How About a Bill of Responsibilities?

 “Your rights stop where your siblings’ rights start!”

That was one of the dad-isms I grew up with as my parents guided my four brothers and me in sharing rooms, sharing the only television, sharing desserts, and sharing the family car. I opened my book Unleashing the Positive Power of Differences with a tale of how it helped my older brothers navigate whether we were going to watch The Beatles premiere on The Ed Sullivan Show (my brothers are much older than me) or an episode of Get Smart as usual. 

Have you noted, though, that our society seems preoccupied with our rights?

For example, as I was writing that book, a middle school social studies teacher told me, “These students know their rights, all right. But they are clueless about their responsibilities.” 

Yesterday, a school leader related how a parent wanted an exception made for her child, and for her convenience, to a district-wide rule. Even though treating her child differently would have disrupted learning for every other child in the classroom, the parent took it up the chain of command to the district office and still claimed she was being treated unfairly. Have you seen this play out in ways large and small? We have a societal epidemic of being aware of our rights and less aware of our responsibilities to each other. 

Yes, we have rights, but they are intertwined with the rights of others.

Individual freedom is intertwined with community safety. Citizens’ rights are intertwined with citizens’ responsibilities. We study the Bill of Rights. What if it were intertwined with a similar Bill of Responsibilities?

In Unleashing the Positive Power of Differences, I proposed helping students see where their rights stop using the “map” included below. How might you use this framework that celebrates the value of both sides while also highlighting the downsides of each “position.” With family, with teams, with other stakeholders?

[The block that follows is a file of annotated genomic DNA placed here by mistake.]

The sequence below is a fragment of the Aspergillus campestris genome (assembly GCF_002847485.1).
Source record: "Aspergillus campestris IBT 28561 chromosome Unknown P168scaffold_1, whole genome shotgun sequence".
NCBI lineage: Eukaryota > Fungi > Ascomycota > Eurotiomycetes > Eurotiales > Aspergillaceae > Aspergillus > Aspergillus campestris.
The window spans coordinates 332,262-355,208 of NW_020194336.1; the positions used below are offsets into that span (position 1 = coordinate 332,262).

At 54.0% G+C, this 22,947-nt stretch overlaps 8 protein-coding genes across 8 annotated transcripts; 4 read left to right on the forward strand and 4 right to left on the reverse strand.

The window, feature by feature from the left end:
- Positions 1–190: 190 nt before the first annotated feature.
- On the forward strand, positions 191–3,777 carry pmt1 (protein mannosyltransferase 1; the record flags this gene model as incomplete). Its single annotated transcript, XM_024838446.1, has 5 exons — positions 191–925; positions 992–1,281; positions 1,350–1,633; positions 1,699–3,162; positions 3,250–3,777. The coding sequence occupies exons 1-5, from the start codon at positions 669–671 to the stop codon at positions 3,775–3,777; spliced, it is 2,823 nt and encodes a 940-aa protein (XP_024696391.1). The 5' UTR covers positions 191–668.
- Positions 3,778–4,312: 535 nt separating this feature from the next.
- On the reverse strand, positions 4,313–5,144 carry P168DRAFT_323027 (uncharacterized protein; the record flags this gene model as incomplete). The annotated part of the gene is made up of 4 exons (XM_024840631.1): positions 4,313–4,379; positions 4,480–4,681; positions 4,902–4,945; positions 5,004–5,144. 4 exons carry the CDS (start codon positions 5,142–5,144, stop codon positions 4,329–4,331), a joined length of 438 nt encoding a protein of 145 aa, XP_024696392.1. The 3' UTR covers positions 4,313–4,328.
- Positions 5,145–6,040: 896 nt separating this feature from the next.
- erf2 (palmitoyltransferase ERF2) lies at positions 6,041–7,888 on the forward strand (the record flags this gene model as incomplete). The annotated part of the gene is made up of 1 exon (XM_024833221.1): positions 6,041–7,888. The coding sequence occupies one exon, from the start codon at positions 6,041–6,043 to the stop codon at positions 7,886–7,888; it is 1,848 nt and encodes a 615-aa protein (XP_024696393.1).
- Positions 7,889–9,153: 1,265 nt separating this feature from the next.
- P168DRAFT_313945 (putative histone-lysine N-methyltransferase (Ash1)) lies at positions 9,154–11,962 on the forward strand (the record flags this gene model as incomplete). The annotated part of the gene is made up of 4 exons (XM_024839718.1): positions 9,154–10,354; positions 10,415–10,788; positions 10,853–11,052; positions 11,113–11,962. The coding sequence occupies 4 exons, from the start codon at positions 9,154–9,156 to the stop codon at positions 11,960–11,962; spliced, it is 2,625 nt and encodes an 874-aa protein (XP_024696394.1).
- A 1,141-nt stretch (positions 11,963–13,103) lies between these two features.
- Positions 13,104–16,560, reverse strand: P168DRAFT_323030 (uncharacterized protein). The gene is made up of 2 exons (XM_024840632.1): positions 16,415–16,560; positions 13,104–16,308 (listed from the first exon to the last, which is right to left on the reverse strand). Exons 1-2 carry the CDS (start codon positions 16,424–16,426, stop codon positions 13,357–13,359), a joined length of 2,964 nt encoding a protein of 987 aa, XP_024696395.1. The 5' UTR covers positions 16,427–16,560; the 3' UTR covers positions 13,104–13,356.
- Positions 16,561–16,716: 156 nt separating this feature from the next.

Imagine mapping other interdependencies or polarities:

  • Individual and Team
  • Academics and SEL
  • Short-term and Long-term
  • Outcomes and People

You see, these polarities are systems. And in systems, if you over-focus on either pole to the neglect of the other, you get the downside of both. Where, in our reality, are you seeing this play out? What conversation might you have so that everyone sees the true common purpose and begins to channel all the negative energy into moving forward together? 

Based on the polarity thinking work of Barry Johnson and

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Jane Kise

Jane Kise is a consultant and executive coach. The founder of Differentiated Coaching Associates and author of over 20 books, she works with schools and businesses worldwide to help create environments where everyone can flourish.